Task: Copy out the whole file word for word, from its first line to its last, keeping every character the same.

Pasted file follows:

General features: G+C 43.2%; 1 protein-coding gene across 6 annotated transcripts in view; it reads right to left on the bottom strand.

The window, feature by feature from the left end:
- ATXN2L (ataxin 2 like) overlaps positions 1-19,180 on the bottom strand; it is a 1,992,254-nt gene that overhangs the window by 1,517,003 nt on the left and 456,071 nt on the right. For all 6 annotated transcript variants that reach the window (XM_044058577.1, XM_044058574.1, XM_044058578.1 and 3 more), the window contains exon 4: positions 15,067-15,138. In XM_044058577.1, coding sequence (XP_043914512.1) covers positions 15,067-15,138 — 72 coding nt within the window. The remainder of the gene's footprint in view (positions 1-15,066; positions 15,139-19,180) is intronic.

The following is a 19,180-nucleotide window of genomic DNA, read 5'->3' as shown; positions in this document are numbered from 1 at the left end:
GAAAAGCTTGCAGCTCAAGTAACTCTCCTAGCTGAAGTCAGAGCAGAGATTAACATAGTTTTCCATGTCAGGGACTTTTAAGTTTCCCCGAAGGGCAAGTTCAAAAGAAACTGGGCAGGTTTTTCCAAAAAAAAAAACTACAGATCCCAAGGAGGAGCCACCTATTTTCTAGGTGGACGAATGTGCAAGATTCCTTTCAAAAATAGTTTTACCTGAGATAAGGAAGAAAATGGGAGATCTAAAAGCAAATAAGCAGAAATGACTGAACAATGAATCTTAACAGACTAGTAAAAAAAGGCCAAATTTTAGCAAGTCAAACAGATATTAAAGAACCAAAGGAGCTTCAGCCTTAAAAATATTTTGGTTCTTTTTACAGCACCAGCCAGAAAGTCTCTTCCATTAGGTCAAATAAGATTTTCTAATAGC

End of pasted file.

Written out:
General features: G+C 43.2%; 1 protein-coding gene across 6 annotated transcripts in view; it reads right to left on the bottom strand.

The window, feature by feature from the left end:
- ATXN2L (ataxin 2 like) overlaps positions 1-19,180 on the bottom strand; it is a 1,992,254-nt gene that overhangs the window by 1,517,003 nt on the left and 456,071 nt on the right. For all 6 annotated transcript variants that reach the window (XM_044058577.1, XM_044058574.1, XM_044058578.1 and 3 more), the window contains exon 4: positions 15,067-15,138. In XM_044058577.1, coding sequence (XP_043914512.1) covers positions 15,067-15,138 — 72 coding nt within the window. The remainder of the gene's footprint in view (positions 1-15,066; positions 15,139-19,180) is intronic.

The following is a 19,180-nucleotide window of genomic DNA, read 5'->3' as shown; positions in this document are numbered from 1 at the left end:
GAAAAGCTTGCAGCTCAAGTAACTCTCCTAGCTGAAGTCAGAGCAGAGATTAACATAGTTTTCCATGTCAGGGACTTTTAAGTTTCCCCGAAGGGCAAGTTCAAAAGAAACTGGGCAGGTTTTTCCAAAAAAAAAAACTACAGATCCCAAGGAGGAGCCACCTATTTTCTAGGTGGACGAATGTGCAAGATTCCTTTCAAAAATAGTTTTACCTGAGATAAGGAAGAAAATGGGAGATCTAAAAGCAAATAAGCAGAAATGACTGAACAATGAATCTTAACAGACTAGTAAAAAAAGGCCAAATTTTAGCAAGTCAAACAGATATTAAAGAACCAAAGGAGCTTCAGCCTTAAAAATATTTTGGTTCTTTTTACAGCACCAGCCAGAAAGTCTCTTCCATTAGGTCAAATAAGATTTTCTAATAGC